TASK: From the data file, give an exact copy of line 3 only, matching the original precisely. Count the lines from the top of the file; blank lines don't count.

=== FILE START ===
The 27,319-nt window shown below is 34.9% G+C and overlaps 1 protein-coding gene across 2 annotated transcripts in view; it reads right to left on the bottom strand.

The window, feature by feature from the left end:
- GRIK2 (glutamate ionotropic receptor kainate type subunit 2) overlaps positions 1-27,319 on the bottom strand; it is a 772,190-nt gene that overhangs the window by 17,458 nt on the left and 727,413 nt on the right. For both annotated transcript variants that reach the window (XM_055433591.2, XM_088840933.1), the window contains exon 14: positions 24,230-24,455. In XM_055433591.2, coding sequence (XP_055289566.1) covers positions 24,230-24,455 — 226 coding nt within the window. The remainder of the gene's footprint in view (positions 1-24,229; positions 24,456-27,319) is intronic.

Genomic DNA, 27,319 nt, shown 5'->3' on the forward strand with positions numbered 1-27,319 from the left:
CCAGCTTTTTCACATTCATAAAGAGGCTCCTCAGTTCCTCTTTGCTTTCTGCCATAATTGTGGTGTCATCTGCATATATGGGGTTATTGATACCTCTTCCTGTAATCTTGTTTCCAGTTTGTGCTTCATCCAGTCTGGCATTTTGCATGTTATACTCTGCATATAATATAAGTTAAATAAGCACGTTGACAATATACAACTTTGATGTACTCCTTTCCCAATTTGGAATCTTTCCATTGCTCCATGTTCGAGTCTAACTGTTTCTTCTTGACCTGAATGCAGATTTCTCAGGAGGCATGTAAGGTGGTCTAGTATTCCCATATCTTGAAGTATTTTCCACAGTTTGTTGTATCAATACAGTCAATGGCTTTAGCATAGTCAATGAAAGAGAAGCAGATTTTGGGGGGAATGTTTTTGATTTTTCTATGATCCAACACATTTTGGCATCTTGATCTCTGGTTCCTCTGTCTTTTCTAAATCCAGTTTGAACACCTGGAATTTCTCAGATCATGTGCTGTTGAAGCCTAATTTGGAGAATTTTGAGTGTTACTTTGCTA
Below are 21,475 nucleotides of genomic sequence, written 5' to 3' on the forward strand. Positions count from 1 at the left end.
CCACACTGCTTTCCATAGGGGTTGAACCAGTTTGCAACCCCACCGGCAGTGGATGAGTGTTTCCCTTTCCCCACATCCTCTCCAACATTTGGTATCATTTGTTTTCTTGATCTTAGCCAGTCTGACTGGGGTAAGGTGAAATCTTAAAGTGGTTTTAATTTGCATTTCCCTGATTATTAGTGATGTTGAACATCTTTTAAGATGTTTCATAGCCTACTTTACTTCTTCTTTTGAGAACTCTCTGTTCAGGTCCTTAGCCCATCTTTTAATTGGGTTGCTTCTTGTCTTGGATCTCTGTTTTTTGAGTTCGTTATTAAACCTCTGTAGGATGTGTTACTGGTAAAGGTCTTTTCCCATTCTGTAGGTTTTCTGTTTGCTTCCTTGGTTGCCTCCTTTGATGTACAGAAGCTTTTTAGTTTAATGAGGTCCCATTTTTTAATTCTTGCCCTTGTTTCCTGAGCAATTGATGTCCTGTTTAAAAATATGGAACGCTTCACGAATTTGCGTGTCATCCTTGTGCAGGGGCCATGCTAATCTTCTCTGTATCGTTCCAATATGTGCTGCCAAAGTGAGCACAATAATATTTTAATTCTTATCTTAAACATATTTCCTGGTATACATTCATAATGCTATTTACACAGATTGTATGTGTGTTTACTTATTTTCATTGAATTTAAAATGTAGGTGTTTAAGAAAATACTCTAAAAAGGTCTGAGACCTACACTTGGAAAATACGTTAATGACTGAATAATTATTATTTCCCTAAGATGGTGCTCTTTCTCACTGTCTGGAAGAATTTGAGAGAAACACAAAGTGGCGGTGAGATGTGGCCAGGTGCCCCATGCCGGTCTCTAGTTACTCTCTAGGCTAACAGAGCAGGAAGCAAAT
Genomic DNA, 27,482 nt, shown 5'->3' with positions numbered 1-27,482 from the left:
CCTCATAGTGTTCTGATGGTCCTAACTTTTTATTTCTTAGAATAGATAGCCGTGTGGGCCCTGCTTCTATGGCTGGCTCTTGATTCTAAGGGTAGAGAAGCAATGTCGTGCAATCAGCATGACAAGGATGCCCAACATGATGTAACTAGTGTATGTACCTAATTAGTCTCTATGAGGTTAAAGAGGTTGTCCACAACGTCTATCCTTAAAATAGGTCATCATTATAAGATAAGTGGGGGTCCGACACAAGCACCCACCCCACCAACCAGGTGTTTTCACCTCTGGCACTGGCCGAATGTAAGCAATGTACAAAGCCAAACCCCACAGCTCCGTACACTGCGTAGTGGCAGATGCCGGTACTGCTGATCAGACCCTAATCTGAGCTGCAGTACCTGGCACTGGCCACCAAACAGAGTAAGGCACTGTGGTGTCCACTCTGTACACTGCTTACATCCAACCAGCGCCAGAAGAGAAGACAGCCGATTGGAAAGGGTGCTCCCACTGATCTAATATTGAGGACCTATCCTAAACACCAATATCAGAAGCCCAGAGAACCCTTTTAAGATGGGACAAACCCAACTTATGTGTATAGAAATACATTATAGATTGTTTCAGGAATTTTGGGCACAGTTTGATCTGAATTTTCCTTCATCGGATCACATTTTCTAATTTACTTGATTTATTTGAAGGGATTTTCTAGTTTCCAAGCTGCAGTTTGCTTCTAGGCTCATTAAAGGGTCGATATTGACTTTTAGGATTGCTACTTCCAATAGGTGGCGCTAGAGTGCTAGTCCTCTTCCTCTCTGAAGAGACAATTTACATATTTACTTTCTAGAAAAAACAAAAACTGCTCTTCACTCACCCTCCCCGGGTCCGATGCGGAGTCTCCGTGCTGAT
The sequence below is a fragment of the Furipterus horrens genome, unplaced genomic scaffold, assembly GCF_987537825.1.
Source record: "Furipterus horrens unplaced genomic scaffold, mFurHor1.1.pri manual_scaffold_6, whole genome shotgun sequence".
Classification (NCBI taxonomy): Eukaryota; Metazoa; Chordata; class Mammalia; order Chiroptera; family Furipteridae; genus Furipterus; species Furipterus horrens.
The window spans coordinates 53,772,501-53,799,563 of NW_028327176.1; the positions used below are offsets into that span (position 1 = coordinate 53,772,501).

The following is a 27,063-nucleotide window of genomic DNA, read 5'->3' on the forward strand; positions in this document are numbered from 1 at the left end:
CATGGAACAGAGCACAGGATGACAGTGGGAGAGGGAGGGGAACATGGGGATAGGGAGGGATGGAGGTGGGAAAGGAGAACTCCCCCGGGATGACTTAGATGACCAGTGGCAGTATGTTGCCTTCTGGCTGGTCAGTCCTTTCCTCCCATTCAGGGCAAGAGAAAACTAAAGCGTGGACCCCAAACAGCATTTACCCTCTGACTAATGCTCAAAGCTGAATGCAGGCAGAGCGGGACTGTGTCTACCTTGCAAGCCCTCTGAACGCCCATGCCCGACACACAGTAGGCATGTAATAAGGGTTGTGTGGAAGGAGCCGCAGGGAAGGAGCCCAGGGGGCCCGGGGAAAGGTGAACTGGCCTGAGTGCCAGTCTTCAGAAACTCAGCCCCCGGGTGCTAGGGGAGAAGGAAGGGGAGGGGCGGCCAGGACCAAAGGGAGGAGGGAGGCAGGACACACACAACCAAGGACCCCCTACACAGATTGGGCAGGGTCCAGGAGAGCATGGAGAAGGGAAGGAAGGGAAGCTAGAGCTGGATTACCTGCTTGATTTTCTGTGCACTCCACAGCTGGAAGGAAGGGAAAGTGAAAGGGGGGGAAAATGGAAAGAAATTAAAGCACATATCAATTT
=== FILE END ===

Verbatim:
- GRIK2 (glutamate ionotropic receptor kainate type subunit 2) overlaps positions 1-27,319 on the bottom strand; it is a 772,190-nt gene that overhangs the window by 17,458 nt on the left and 727,413 nt on the right. For both annotated transcript variants that reach the window (XM_055433591.2, XM_088840933.1), the window contains exon 14: positions 24,230-24,455. In XM_055433591.2, coding sequence (XP_055289566.1) covers positions 24,230-24,455 — 226 coding nt within the window. The remainder of the gene's footprint in view (positions 1-24,229; positions 24,456-27,319) is intronic.